Blake Farenthold: Disgraced Former Congressman Gets $160,000 Job Lobbying His Former Colleagues

Former Representative Blake Farenthold (C), Republican of Texas, stands alongside Republican lawmakers on the South Lawn of the White House in Washington, D.C., December 20, 2017. After resigning in April, Farenthold landed a new job as a lobbyist for the Calhoun Port Authority. Saul Loeb/AFP/Getty Images

What happens to a Congressman who resigned in disgrace after it emerged he used taxpayers' money to settle a sexual harassment lawsuit from a former aide?

Blake Farenthold, former representative for Texas's 27th Congressional District, found himself in this peculiar position just a month ago, and he's finally found an answer to the pressing question. He got a job with the Calhoun Port Authority in the Port of Port Lavaca, Texas, as a "legislative liaison." In other words, he's now a lobbyist to lawmakers like his former self.

"I'm starting a new job today that has an hour-and-a-half commute," he announced on Corpus Christi radio 1360 KKTX-AM's Lago in the Morning talk show, quoted in the Corpus Christi Caller-Times. "You're gonna have me listening and calling in a whole lot now."

The former lawmaker took a pay cut, Caller-Times reported, as he'd only be earning $160,000 a year instead of his $174,000 congressman salary. But Farenthold's public service hasn't ended as the Port Authority is owned by the State of Texas.

Farenthold, who was elected to Congress in 2011, resigned in April, saying it was time to "move along and look for new ways to serve." In December, after Politico reported he used $84,000 of taxpayers' money in 2014 to settle a sexual harassment lawsuit with his former communications director Lauren Greene, he announced he would not run for his seat in 2018.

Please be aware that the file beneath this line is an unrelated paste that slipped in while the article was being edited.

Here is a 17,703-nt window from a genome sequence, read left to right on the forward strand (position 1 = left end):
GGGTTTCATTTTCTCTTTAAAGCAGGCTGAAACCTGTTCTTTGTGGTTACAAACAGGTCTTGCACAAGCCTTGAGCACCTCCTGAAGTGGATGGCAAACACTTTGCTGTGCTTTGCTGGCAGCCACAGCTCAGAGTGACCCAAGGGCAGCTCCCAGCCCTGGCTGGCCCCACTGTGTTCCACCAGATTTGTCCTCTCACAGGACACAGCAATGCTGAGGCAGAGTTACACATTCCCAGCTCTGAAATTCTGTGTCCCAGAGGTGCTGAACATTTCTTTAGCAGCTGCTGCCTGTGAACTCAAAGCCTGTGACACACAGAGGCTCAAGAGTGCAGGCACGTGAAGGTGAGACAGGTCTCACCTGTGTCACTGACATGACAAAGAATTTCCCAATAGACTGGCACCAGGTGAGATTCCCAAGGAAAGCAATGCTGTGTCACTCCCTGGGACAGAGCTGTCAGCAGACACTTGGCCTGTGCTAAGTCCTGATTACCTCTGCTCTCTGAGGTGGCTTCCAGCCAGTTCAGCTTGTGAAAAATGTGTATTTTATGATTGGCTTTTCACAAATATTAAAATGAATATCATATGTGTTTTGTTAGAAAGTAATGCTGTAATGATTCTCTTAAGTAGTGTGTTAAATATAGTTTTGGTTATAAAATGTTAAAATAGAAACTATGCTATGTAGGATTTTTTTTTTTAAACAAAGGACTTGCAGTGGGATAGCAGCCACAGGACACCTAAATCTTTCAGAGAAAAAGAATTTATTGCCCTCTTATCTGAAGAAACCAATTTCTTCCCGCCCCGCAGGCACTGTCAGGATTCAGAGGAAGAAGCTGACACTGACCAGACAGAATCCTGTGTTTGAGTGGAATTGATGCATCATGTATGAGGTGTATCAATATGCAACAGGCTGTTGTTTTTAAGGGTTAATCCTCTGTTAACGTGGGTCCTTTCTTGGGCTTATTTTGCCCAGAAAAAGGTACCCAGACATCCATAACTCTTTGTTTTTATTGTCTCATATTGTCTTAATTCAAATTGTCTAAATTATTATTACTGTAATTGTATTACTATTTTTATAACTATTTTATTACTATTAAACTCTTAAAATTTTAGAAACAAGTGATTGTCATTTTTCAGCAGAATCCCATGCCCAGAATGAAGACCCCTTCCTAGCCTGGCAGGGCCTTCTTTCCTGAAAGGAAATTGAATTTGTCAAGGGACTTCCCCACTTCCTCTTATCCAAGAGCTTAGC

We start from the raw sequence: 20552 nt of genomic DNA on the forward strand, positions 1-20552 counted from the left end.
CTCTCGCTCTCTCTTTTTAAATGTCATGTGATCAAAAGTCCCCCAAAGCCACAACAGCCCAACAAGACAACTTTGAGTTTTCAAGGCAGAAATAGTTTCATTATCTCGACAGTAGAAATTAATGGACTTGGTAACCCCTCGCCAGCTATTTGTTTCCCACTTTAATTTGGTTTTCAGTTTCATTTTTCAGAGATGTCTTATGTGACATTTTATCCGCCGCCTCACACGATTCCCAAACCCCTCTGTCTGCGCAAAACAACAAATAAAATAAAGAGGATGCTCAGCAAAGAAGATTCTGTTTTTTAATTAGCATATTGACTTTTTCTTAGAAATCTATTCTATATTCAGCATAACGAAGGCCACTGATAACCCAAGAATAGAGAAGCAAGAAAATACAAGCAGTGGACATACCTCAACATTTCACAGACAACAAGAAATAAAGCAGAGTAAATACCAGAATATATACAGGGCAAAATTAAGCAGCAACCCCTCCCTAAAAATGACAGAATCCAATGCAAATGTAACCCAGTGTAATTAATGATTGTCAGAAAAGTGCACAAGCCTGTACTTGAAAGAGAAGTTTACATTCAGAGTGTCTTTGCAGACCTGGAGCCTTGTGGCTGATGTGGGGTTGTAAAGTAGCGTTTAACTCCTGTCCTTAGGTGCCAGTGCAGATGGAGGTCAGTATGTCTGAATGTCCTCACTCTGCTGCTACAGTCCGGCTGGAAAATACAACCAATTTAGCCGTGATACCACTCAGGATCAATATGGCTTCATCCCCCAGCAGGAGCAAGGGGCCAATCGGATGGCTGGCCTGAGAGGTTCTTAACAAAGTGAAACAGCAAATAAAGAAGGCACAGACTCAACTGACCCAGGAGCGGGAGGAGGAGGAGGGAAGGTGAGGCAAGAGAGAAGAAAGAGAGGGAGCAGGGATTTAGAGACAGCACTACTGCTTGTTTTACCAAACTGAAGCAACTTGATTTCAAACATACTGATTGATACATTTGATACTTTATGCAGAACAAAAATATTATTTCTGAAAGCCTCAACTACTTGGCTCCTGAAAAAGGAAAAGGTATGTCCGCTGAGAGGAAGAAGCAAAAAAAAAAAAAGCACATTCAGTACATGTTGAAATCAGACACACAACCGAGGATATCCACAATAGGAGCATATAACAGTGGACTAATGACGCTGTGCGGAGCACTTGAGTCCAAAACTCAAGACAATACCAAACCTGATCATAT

While the Office of Congressional Ethics unanimously voted to dismiss the allegations in 2015, other people who worked for Farenthold, such as his former communications director Michael Rekola, reported instances of inappropriate behavior to the press.

Farenthold forcefully denied the reports, but promised he would return the money, taking out a personal loan, as local media reported in December. According to CNN, as of January he had not yet signed the promised check because he was waiting to see what changes—if any—the House would make to the 1995 Congressional Accountability Act.

Farenthold claimed he did not have a choice in the use of taxpayers' money as he followed the rules of the 1995 Act and branded Greene's allegations, which included gender discrimination, sexual harassment and creating a hostile work environment, a "totally frivolous" dispute.

His new employer confirmed the appointment in a statement to the Caller-Times. "Blake has always been a strong supporter of the Calhoun Port Authority and is familiar with the issues facing the Port," the statement read. "The Board looks forward to the services Blake can provide in assisting the Port with matters in Washington, D.C."